Materia + Spiritus = Corpus. Ergo Materia est in corpore: spiritus agil per Corpus. Matter and Spirit are Body: then Spirit (2) re-emerges in moments, as a property or function of Body, but in omni tempore and as the whole per totalitatem immanentem — it is Quality — Spiritus potentialis. Again, Materia ens in corpore = Quantity.
Marginalia, annotating Robert Anderson (ed.), Edinburgh and London (1793–5), where Milton, in Paradise Lost, describes the ‘one first matter all,|Indued with various forms, various degrees|Of substance, and in things that live, of life;
Coleridge comments on this, Raphael’s first speech on prima materia, or the first matter:
There is nothing wanting to render this a perfect enunciation of the only true System of Physics, but to declare the “one first matter all” to be a one Act or Power consisting in two Forces or opposite Tendencies, φυσις διπλοειδης potentialiter sensitiva [a two-fold nature, potentially sensitive]; and all that follows, the same in different Potencies. For matter can neither be ground or distilled into spirit. The Spirit is an Island harbourless, and every way inaccessible. All its contents are its products: all its denizens indigenous. Ergo, as matter could exist only for the Spirit, and as for the Spirit it cannot exist matter as a principle does not exist at all—; but as a mode of Spirit, and derivatively, it may and does exist: it being the most intelligential act in its first Potency.
CHECK AUTHORS IN C’sTIME OR RECENT PAST FOR ‘PUNCT. SALIENS.’
In Aids to Reflection (336), Coleridge notes that, as opposites, ‘Flesh’ and ‘Spirit’ share in a ‘middle term’, Birth, that is ‘common to both’. Birth is thus, he says, ‘the punctum indifferens or nota communis [point of indifference, or note in common], of the Thesis (Flesh: the World) and the Antithesis (Spirit: Christ)’.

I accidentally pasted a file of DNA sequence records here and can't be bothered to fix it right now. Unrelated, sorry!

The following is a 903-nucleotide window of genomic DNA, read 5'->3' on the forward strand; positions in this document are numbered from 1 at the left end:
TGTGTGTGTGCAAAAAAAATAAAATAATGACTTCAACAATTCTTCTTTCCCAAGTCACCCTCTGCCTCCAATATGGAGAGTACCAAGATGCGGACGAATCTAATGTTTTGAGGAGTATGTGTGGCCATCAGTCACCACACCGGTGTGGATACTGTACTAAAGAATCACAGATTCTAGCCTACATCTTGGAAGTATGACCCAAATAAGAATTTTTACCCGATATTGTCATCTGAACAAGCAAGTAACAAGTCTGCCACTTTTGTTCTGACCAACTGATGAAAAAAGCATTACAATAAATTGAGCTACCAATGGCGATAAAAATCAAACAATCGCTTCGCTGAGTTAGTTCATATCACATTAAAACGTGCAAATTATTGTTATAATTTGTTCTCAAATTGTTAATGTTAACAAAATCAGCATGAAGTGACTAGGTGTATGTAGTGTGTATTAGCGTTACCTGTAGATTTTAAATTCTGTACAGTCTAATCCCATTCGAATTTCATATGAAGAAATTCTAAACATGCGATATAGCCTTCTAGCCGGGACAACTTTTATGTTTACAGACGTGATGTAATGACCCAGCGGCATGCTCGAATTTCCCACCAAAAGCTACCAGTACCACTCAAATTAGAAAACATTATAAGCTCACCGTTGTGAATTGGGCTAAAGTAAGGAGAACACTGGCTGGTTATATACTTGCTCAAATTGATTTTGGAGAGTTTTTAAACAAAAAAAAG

The concept of the point, as a speck or node, as something actual and initial, indicates an intersection of biology and mathematics and thus lends itself to metaphysical use. Indeed, on geometrical grounds, since the Pythagoreans and Euclid, the idea of a point producing a line, and from there to three dimensions, is often present in constructivist metaphysics. (Give examples from Plotinus, Kant, Coleridge, esp. Aids to Reflection where C commends Pythagoreans for holding the point that produces a line as transcendent to the line, not an immanent initial point within it.) Aristotle’s observations of the incipient heart pulsing, like a little animal itself (animalculum), in carefully shelled hen’s eggs, led Aristotle to behold this leaping point as the commencement of life in sanguineous creatures. Two millennia later, William Harvey found his own, similar observations to be equally wondrous, although for him, life commenced a stage earlier, with the blood that the incipient heart begins to pump.
C distinguished between the reflective point (Aristotle’s) and the constructive point (Plato’s) Lects Hist Phil, 228 n. 1 and 245. Discuss in terms of immanence (reflection) versus transcendence (construction). Touch on transcendence in the constructivism of the ‘sacred geometry’ of Pythagoreans and Hermeticists?
His mathematical and logical, dynamic philosophical [instead of the four adjectives, write 3 or 4 sentences saying how it is mathematical, logical, and dynamic] sense analogizes the embryological concept. (Maybe add a footnote referencing George Whalley’s essay, ‘The Aristotle–Coleridge Axis’, University of Toronto Quarterly, 42.2 (Winter 1973), 93–109, on C’s Aristotelianism; Whalley concentrates on poetics.)
In Coleridge’s logic, punctum saliens, is the positive interpretation, the positive value, of the punctum indifferens, the neutral theoretical point between two opposed forces or qualities. Seen as the indifference point, it is the dead centre, as the punctum saliens, it is the living, leaping point—at the emergence, in ovo, of life in organic matter.